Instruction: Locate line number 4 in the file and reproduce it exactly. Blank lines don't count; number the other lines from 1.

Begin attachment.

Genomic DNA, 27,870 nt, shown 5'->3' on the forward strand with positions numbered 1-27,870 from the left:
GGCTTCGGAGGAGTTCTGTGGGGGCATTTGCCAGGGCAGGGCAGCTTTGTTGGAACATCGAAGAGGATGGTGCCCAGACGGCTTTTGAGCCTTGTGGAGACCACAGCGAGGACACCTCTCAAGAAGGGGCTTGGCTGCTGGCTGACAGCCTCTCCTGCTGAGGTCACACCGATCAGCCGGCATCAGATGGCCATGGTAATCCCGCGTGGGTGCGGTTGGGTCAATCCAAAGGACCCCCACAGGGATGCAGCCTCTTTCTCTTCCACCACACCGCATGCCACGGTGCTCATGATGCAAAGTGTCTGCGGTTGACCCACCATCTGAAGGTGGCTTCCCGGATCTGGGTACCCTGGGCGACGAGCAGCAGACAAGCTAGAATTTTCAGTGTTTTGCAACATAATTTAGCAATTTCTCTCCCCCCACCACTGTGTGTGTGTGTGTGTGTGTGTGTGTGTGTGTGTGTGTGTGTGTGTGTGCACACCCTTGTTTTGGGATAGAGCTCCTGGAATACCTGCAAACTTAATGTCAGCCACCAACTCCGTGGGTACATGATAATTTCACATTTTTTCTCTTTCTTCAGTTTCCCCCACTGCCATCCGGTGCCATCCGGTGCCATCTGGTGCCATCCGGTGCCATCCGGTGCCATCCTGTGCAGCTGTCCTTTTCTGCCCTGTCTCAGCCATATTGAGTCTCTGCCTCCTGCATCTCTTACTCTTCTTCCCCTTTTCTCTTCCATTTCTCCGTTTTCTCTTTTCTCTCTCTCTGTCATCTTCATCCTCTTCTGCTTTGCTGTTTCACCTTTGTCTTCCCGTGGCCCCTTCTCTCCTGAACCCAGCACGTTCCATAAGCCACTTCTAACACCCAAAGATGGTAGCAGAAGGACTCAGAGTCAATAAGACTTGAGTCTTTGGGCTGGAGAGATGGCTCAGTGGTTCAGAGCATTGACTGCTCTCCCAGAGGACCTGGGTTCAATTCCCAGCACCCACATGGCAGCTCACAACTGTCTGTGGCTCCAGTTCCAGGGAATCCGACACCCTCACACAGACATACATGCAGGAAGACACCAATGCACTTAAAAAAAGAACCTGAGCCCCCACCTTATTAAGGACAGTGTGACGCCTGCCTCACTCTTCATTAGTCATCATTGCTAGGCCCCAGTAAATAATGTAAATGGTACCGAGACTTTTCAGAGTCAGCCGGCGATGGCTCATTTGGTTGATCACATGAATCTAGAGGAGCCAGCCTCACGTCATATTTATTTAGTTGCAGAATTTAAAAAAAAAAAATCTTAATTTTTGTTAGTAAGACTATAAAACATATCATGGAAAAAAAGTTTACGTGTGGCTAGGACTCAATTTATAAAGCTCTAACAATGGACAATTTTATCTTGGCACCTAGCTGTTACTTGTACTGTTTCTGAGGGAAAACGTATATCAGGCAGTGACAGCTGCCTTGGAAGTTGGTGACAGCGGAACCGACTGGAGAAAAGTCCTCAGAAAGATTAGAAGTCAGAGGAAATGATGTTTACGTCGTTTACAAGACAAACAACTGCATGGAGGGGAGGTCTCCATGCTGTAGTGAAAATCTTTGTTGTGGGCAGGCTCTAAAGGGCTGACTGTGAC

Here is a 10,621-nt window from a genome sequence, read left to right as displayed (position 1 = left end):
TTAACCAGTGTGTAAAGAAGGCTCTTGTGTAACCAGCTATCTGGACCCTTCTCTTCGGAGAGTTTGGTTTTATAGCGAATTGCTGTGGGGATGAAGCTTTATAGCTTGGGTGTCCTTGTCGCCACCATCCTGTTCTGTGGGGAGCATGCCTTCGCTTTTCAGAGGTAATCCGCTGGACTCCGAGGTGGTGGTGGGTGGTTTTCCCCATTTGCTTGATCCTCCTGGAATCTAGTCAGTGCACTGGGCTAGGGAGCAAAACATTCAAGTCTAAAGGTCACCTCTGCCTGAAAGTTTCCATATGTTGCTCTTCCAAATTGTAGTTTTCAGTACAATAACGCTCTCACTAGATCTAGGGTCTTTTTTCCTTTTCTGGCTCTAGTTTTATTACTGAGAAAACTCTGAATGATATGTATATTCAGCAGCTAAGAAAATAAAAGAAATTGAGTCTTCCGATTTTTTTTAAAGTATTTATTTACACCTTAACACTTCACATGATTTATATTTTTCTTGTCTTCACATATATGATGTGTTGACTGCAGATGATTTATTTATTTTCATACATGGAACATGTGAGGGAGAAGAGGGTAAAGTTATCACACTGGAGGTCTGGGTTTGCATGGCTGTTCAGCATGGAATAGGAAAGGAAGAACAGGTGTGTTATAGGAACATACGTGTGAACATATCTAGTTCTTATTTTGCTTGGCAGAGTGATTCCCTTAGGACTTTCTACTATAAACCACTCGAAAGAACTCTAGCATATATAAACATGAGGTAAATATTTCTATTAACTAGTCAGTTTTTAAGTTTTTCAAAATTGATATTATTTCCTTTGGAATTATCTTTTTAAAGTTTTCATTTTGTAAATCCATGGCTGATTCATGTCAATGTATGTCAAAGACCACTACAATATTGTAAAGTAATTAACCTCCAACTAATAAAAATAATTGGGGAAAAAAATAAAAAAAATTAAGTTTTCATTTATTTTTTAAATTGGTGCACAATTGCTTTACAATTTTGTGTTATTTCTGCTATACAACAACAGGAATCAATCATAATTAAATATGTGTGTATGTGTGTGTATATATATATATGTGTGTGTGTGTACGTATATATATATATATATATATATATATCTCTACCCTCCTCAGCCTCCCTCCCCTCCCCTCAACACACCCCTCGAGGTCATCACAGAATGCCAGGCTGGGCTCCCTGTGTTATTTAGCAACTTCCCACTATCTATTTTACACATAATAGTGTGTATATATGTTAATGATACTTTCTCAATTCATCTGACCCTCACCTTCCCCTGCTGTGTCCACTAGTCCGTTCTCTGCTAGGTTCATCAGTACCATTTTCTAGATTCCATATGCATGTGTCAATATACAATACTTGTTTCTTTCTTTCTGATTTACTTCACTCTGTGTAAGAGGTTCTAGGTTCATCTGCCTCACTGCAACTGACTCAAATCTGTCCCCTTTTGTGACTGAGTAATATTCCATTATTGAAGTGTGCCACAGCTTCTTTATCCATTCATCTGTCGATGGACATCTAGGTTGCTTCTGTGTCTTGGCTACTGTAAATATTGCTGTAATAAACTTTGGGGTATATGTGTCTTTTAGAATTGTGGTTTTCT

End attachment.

TTAACCAGTGTGTAAAGAAGGCTCTTGTGTAACCAGCTATCTGGACCCTTCTCTTCGGAGAGTTTGGTTTTATAGCGAATTGCTGTGGGGATGAAGCTTTATAGCTTGGGTGTCCTTGTCGCCACCATCCTGTTCTGTGGGGAGCATGCCTTCGCTTTTCAGAGGTAATCCGCTGGACTCCGAGGTGGTGGTGGGTGGTTTTCCCCATTTGCTTGATCCTCCTGGAATCTAGTCAGTGCACTGGGCTAGGGAGCAAAACATTCAAGTCTAAAGGTCACCTCTGCCTGAAAGTTTCCATATGTTGCTCTTCCAAATTGTAGTTTTCAGTACAATAACGCTCTCACTAGATCTAGGGTCTTTTTTCCTTTTCTGGCTCTAGTTTTATTACTGAGAAAACTCTGAATGATATGTATATTCAGCAGCTAAGAAAATAAAAGAAATTGAGTCTTCCGATTTTTTTTAAAGTATTTATTTACACCTTAACACTTCACATGATTTATATTTTTCTTGTCTTCACATATATGATGTGTTGACTGCAGATGATTTATTTATTTTCATACATGGAACATGTGAGGGAGAAGAGGGTAAAGTTATCACACTGGAGGTCTGGGTTTGCATGGCTGTTCAGCATGGAATAGGAAAGGAAGAACAGGTGTGTTATAGGAACATACGTGTGAACATATCTAGTTCTTATTTTGCTTGGCAGAGTGATTCCCTTAGGACTTTCTACTATAAACCACTCGAAAGAACTCTAGCATATATAAACATGAGGTAAATATTTCTATTAACTAGTCAGTTTTTAAGTTTTTCAAAATTGATATTATTTCCTTTGGAATTATCTTTTTAAAGTTTTCATTTTGTAAATCCATGGCTGATTCATGTCAATGTATGTCAAAGACCACTACAATATTGTAAAGTAATTAACCTCCAACTAATAAAAATAATTGGGGAAAAAAATAAAAAAAATTAAGTTTTCATTTATTTTTTAAATTGGTGCACAATTGCTTTACAATTTTGTGTTATTTCTGCTATACAACAACAGGAATCAATCATAATTAAATATGTGTGTATGTGTGTGTATATATATATATGTGTGTGTGTGTACGTATATATATATATATATATATATATATCTCTACCCTCCTCAGCCTCCCTCCCCTCCCCTCAACACACCCCTCGAGGTCATCACAGAATGCCAGGCTGGGCTCCCTGTGTTATTTAGCAACTTCCCACTATCTATTTTACACATAATAGTGTGTATATATGTTAATGATACTTTCTCAATTCATCTGACCCTCACCTTCCCCTGCTGTGTCCACTAGTCCGTTCTCTGCTAGGTTCATCAGTACCATTTTCTAGATTCCATATGCATGTGTCAATATACAATACTTGTTTCTTTCTTTCTGATTTACTTCACTCTGTGTAAGAGGTTCTAGGTTCATCTGCCTCACTGCAACTGACTCAAATCTGTCCCCTTTTGTGACTGAGTAATATTCCATTATTGAAGTGTGCCACAGCTTCTTTATCCATTCATCTGTCGATGGACATCTAGGTTGCTTCTGTGTCTTGGCTACTGTAAATATTGCTGTAATAAACTTTGGGGTATATGTGTCTTTTAGAATTGTGGTTTTCT